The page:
Other programs such as the Caribbean Basin Initiative positioned Puerto Rico’s economy attractively vis-à-vis US investment and linked such investments to broader Caribbean development strategies (Gautier-Mayoral, 1990). While imperfect, these policies contained some of the worst consequences of economic downturns, and the negative externalities of the development model adopted by Puerto Rico. The proposed solutions and prescriptions emerged in coordination with Puerto Rico’s economic and political elites (Dietz, 2003). Over time, however, the conditions that generated a shared view unraveled, and the incentives for coordination became weaker or disappeared.
Unraveling leadership, benign neglect, and top-down solutions
The unraveling of hegemonic leadership, with no new block of interests to replace it, is linked to Puerto Rico’s current series of crises. The absence of a new US-Puerto Rico community of shared interests means that no new program with broad appeal for social and economic prosperity has been adopted to counter the economic stagnation and decline that has unfolded in the last fifteen years (Toro, 2007). As globalization has proceeded, Puerto Rico has lost its privileged standing as a domestic jurisdiction attractive for US-based investment. Moreover, the US government’s interest in presenting Puerto Rico as a shining star vis-à-vis Cuba and other decidedly less pro-capitalist paths out of underdevelopment had become less relevant by the late 1980s. Over time, and fundamental to this account, is the federal government’s slow but ongoing loss of interest in matters related to Puerto Rico. This has led to a sort of benign neglect coinciding with the broader shift in Puerto Rico’s location in the world economy and amplifying the longevity and magnitude of Puerto Rico’s economic stagnation.
A configuration of shared interests is a necessary precondition for successful human flourishing under formal economic and political integration.
Just as the COVID-19 pandemic has revealed precarious economic conditions at the heart of contemporary social and economic structures across the world, the severity of Hurricane Maria revealed and worsened the dire social and economic conditions in Puerto Rico. As a result, Puerto Rico, which at the time of the hurricane had already declared its debt unpayable, underwent a staggering hit to its economy. Estimated damages hover around $90 billion. This is approximately equivalent to one year’s worth of the island’s Gross Domestic Product. But even this number hardly captures the impact of collective emotional distress, the refugee crisis, or the rending of the social fabric as a result of errors and missteps by both local and federal officials in their handling of the aftermath.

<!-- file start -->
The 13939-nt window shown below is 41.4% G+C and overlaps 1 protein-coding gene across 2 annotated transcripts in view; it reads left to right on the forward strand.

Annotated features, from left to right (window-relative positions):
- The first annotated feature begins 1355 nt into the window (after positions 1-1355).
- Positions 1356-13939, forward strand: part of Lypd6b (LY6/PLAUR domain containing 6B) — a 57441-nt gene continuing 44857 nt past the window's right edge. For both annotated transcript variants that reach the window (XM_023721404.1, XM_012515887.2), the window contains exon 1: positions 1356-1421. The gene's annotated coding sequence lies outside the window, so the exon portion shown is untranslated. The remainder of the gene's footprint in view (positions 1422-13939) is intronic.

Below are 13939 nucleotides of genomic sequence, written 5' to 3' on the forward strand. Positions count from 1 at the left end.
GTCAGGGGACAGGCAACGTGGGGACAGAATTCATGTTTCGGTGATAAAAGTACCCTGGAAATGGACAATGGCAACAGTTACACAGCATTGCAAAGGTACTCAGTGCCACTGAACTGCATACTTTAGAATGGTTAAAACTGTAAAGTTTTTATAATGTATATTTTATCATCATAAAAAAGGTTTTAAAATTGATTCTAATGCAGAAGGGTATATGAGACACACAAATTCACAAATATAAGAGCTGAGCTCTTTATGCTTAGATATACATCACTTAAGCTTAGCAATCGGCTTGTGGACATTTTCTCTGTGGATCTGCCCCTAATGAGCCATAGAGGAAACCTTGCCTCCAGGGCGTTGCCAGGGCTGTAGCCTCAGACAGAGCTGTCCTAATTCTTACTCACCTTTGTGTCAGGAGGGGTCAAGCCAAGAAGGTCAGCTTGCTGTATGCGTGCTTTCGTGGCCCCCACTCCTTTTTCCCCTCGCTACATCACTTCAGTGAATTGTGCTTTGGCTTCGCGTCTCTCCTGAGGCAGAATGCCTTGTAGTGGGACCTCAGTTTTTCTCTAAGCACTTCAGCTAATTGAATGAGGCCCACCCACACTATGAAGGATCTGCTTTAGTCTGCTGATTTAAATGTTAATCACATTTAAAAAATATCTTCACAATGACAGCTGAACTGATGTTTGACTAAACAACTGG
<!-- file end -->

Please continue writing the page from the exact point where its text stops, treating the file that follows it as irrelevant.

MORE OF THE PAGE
What can we learn from history?
The experience of Puerto Rico suggests that the configuration of shared interests is a necessary precondition for successful human flourishing under formal economic and political integration. Puerto Rico’s relationship to the United States suggests some general lessons. First, subordinate regions cannot be expected to “go it alone” in the face of the triple-threat of economic, environmental, and health crises. Puerto Rico may be a canary in the coal mine for how these threats can affect subnational jurisdictions in the United States. Addressing these issues might require a broad reconceptualization of domestic social policy, which tends to be focused on helping individuals and households far more than communities.
Second, economic conditions leading to unsustainable indebtedness have to be addressed earlier. In the presence of deep indebtedness, debt relief may be a needed part of the tool kit for reigniting growth. In the specific case of Puerto Rico, the top-down institutionalization of a fiscal control board may have unintendedly extended economic pain, and prevented more active accountability. While many experts tout the need for a fiscal control board, its focus is narrowly targeted at the solvency of Puerto Rico’s government. But the fiscal crisis of the island’s government is a symptom of the absence of consensus around an alternative strategy for development. Arriving at a consensus will need the active involvement of Puerto Ricans in the formulation of alternatives, a principle consistent with Catholic social tradition, which views participation as a necessary precondition for the pursuit of the common good. This might require a new congressional mechanism to address Puerto Rico’s debt and stagnation. The success of its implementation will depend on greater participation by Puerto Ricans themselves in the formulation of possible solutions to the current crisis, and in crafting viable alternative pathways for future social and economic development.
Harold J. Toro is an adjunct assistant teaching professor in the Keough School of Global Affairs.
This article is part of a series of blog posts published by the Keough School of Global Affairs. Dignity and Development provides in-depth analysis of global challenges through the lens of integral human development.
Photo: Tatiana Rodriguez for Unsplash.